According to the most recent data from the Consumer Product Safety Commission (CPSC), toy-related injuries sent more than 80,000 children under the age of five to emergency rooms in 2007.  Eighteen children died from toy-related injuries that year.

For 23 years, the WISPIRG Trouble in Toyland report has offered safety guidelines for purchasing toys for small children and provides examples of toys currently on store shelves that pose potential safety hazards.

Because of the passage of the Consumer Product Safety Improvement Act in August 2008, WISPIRG's research this year focused on new standards for toxic toy dangers enacted by the law, using laboratory tests to identify toys that contain lead and toxic phthalates.

Among the findings of the 2008 Trouble In Toyland:

Lead in Toys and Children's Jewelry: Children exposed to lead can suffer lowered IQ, delayed mental and physical development and even death.  In 2006, a four year old died of lead poisoning after he swallowed a bracelet charm that contained 99% lead.  WISPIRG researchers went to just a few stores and easily found three children's toys or jewelry containing high levels of lead or lead paint. One piece of jewelry we found was 45% lead by weight, or more than 750 times current CPSC action levels.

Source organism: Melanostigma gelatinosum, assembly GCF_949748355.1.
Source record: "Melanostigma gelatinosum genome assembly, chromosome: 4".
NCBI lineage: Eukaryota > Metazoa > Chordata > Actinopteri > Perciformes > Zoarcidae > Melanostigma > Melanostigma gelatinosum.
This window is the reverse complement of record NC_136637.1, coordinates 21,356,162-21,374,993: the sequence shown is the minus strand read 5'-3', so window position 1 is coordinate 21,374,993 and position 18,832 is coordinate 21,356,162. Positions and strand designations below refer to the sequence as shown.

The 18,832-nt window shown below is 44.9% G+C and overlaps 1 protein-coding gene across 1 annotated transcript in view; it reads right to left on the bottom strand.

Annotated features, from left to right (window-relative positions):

"Congress took important steps to address the serious health risks that lead poses to children, yet consumers can still find lead-laden children's jewelry and lead painted toys on store shelves until the protections take effect next year," continued Speight.

Toxic Phthalates:  Numerous scientists have documented the potential health effects of exposure to phthalates in the womb or at crucial stages of development, including (but not limited to) reproductive defects, premature delivery, early onset puberty, and lower sperm counts. Effective February 2009, the CPSIA bans toys for children that contain concentrations more than 0.1% of a toxic chemical used in plastics called phthalates.  WISPIRG found toys that contained concentrations of phthalates up to 40%.

"Congress clearly intended that the new law would also stop the sale of toys containing toxic phthalates in February, but last week's CPSC legal opinion told manufacturers that can keep selling the remaining millions of hazardous toys until they run out, which could take years," said Speight. "Congress gave America's littlest consumers the gift of safety-they should not let the CPSC take it away."

Speight noted that WISPIRG's DC office and Congressional champions intended to take every possible action to overturn the CPSC decision and restore the February 2009 ban on sale of toxic phthalate-laden toys.